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New post by +gail taylor: "It seems to me that Mandela had a small number of non-negotiable values which he held true to during his entire life.  They were about fairness and opportunity for all. 
By holding true to these values, he seemed to have had an innate knowledge of when and how to take his next step in his long journey. He walked the fine edge between chaos and death and peace and justice as a way of life.  He knew which doors to crack open and when. He invited others into these adjacent possible spaces and together they opened more possibles.  Over the years, he widened his opportunities for freedom as he did for all of humanity. "

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On getting to the simplicity on the other side of complexity:

"...It is true, and important to remember, that the simple cultures never face the problems of complexity which we face in design. And it is true that if they did face them, they would probably not make any better a showing than we do. When we admire a simple situation for its good qualities, this doesn't mean that we wish we were back in the same situation. The dream of innocence is of little comfort to us; our problem, the problem of organizing form under complex constraints, is new and all our own. But in their own way the simple cultures do their simple job better than we do ours. I believe that only careful examination of their success can give us the insight we need to solve the problem of complexity. Let us ask, therefore, where this success comes from..." - Christopher Alexander , Notes on the Synthesis of Form, p. 32, Harvard University Press, 1964. #quoteoftheday #oliverwendellholmes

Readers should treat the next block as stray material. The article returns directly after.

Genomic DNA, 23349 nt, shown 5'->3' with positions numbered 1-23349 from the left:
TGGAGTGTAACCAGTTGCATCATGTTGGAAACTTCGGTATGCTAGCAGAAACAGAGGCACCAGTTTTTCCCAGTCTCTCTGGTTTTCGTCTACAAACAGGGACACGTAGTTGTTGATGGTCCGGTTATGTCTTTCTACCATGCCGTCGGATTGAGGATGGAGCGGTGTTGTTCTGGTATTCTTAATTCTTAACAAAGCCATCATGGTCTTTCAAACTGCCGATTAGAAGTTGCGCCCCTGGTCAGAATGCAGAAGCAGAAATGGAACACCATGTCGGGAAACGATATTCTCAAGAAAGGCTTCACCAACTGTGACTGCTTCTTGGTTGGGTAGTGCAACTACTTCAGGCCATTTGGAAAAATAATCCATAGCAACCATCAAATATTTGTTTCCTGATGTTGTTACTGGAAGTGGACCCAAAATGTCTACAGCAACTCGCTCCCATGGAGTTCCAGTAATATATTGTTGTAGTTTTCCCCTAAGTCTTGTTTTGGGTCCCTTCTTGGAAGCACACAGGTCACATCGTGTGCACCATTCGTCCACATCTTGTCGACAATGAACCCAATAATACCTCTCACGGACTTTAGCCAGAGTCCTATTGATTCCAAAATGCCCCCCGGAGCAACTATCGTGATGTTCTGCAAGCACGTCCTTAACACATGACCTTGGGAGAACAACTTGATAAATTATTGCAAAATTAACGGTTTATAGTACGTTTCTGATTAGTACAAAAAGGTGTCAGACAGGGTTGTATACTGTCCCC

What are the mechanics of upcreation?

http://kk.org/thetechnium/archives/2009/05/upcreation.php